Justin Trudeau says Canadians have yet to grasp the scope of what happened in Fort McMurray and the lengths firefighters went to in saving almost 90 per cent of the city.

The prime minister was in northern Alberta on Friday and toured blackened, ash−filled neighbourhoods where many of the 2,400 buildings that were destroyed by a wildfire last week once stood.

The devastation was apparent but what stuck with him, he said, was how much was still standing — the airport, the downtown, the hospital.

"I don’t think Canadians yet understand what happened. They know there was a fire. They’re beginning to hear the wonderful news that so much of the town was saved," he told 150 firefighters and first responders after an aerial tour by military helicopter.

"They don’t yet understand that that wasn’t a fluke of wind or rain or luck that happened. This was the extraordinary response by people such as yourself. The work you did to save so much of this community ... was unbelievable."

The disparity between what was destroyed and what was saved was striking, he said.

"The idea that there were firefighters rushing toward that blaze as the entire world must have seemed on fire is amazing," he told reporters afterward. "And then you notice a downtown core that, other than being oddly deserted and immobile, is largely untouched. Then you notice neighbourhoods that stand."

The federal government has promised to match donations made by individuals to the Canadian Red Cross. So far the charity has raised $86 million for fire recovery.

The prime minister had no new dollar commitments beyond that Friday, but gave assurances that the government will be there as the oilsands city recovers and rebuilds.

"Yes, there will be significant federal moneys invested in that community as we rebuild, but we are just beginning to understand the scale and the scope of the problem," he said. "The federal government will have Albertans’ back in the coming months and years."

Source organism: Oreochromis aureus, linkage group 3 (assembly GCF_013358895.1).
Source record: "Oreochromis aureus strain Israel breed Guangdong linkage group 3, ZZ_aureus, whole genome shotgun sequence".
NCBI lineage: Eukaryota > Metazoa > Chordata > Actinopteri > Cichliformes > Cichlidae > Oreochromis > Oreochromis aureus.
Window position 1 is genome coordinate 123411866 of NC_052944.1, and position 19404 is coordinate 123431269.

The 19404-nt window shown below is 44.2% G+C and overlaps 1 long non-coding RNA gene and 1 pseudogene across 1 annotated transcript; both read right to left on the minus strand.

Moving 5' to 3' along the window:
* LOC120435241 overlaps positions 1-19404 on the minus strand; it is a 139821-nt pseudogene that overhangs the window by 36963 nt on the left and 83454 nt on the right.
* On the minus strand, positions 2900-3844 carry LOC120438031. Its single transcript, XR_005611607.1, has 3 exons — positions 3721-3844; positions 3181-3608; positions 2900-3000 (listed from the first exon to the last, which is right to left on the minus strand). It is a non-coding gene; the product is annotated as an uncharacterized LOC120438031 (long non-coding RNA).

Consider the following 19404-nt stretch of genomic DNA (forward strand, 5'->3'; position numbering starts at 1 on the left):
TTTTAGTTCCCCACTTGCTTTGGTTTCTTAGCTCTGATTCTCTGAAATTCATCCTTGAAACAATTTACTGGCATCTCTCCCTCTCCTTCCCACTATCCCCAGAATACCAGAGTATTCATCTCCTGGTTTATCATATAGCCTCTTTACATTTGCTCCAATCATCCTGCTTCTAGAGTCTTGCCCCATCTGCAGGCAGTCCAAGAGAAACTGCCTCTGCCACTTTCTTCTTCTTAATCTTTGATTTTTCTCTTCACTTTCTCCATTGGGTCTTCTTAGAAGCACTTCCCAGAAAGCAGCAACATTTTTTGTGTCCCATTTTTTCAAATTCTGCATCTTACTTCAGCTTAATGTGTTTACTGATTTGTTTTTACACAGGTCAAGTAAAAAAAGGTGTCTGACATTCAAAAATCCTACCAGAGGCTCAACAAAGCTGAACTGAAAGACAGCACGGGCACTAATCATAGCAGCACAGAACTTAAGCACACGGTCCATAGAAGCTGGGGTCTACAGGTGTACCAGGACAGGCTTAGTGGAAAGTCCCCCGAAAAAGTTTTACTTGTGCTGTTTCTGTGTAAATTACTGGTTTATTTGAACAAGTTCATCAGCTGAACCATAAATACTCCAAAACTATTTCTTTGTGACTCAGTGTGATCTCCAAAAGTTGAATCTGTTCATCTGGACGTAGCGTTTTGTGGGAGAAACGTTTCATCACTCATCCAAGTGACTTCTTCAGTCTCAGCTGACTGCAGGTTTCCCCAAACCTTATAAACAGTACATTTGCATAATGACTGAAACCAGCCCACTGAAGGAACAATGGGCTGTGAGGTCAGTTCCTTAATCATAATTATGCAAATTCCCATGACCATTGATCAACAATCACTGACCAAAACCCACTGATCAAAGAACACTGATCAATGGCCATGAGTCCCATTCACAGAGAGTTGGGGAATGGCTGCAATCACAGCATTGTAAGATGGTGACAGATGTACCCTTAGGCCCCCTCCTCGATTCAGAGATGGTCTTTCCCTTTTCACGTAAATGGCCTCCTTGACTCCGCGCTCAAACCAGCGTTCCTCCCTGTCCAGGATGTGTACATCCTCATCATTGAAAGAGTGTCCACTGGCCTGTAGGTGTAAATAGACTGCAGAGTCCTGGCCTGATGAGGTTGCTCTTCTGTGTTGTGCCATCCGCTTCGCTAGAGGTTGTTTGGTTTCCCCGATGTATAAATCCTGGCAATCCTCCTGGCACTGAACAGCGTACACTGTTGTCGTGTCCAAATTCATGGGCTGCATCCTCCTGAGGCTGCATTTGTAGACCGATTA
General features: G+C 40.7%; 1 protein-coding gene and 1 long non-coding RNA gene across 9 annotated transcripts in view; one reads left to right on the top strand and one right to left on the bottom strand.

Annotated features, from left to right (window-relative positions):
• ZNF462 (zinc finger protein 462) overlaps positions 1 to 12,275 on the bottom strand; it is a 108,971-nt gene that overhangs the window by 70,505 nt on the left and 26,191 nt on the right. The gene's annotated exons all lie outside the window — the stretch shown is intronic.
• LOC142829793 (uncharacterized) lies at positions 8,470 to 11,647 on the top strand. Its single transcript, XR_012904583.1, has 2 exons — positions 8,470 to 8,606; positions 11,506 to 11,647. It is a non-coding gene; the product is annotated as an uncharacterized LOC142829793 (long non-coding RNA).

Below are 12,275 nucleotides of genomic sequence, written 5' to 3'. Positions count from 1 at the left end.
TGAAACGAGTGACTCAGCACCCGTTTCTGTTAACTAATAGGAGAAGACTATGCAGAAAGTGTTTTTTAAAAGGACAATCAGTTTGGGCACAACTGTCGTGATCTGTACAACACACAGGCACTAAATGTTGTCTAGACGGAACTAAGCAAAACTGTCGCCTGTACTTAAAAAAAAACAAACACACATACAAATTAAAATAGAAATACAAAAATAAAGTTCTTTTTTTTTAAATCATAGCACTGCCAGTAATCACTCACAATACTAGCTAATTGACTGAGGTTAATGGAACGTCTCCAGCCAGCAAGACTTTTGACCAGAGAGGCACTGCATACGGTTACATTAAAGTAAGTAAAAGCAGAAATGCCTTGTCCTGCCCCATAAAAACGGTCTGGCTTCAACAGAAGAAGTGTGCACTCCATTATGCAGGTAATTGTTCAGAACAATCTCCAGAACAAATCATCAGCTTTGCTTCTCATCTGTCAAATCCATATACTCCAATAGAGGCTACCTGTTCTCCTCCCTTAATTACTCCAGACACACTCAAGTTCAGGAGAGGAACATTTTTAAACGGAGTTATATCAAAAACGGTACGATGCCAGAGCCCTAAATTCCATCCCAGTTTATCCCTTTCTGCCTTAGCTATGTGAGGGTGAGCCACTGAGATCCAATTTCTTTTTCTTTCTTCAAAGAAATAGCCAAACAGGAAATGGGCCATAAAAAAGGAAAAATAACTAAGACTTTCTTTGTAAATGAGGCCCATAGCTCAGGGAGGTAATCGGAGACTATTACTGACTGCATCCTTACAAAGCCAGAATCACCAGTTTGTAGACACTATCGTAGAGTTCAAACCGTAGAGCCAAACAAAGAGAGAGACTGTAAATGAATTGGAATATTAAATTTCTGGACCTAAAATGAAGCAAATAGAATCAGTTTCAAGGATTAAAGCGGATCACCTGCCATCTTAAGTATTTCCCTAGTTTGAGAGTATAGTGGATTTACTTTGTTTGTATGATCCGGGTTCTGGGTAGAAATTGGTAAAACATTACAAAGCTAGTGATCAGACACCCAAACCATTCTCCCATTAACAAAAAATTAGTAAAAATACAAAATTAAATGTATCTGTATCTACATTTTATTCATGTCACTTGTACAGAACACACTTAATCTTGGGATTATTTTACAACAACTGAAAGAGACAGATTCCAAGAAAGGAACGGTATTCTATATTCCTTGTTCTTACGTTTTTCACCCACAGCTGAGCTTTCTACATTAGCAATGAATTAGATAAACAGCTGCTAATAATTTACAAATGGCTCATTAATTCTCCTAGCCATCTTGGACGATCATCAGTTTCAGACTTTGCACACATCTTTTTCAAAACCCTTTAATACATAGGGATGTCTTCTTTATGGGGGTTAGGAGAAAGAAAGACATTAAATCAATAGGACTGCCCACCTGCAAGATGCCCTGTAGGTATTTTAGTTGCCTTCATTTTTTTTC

More than 80,000 residents had to evacuate their homes May 3 as flames carved their destructive path. Officials have said more than 2,400 homes and other structures were destroyed and another 530 were damaged, but 25,000 were saved.

Trudeau shook hands during the trip with the man who led the fight against the fierce fire and was presented with his own Fort McMurray fire jacket by Chief Darby Allen.

Allen said having the prime minister visit was a morale boost.

"Right now the residents aren’t there, but there are hundreds and hundreds of emergency workers. I think they’ll get a lift from that," he said.

"We’ve been working hard for the last two or three days on this re−entry plan (for residents). We’ve got a few challenges around that."

Melissa Blake, mayor of the Regional Municipality of Wood Buffalo, was also present. Blake said it was critical for Trudeau to tour the burned neighbourhoods.

"I’m personally very appreciative that he’s coming in to survey it first hand, because once you see it, you know just how daunting the work will be, but how important it is to make it back to what it was before," she said.

As Trudeau toured burned−out neighbourhoods, he often stopped to pick up bits of melted debris or look inside smashed−out windows of burned cars and trucks.

At one point, he paused over a pink child’s scooter that had been left untouched by the flames.

Officials asked him if they should move it, but the prime minister said no, the owner should be the one who comes back to find it.

"Law of minimal intervention," he said.

He recounted that moment later.

"The one thing that I realized is, unlike so many images we see around the world, that little plastic scooter — whatever little boy or girl was using that just before the evacuation, they’re safe. They’re alive."

"Yes, this was a terrible disaster to befall this community, but at the same time there is hope, there is strength, there is a will and there is the capacity to rebuild."

The Canadian Press.

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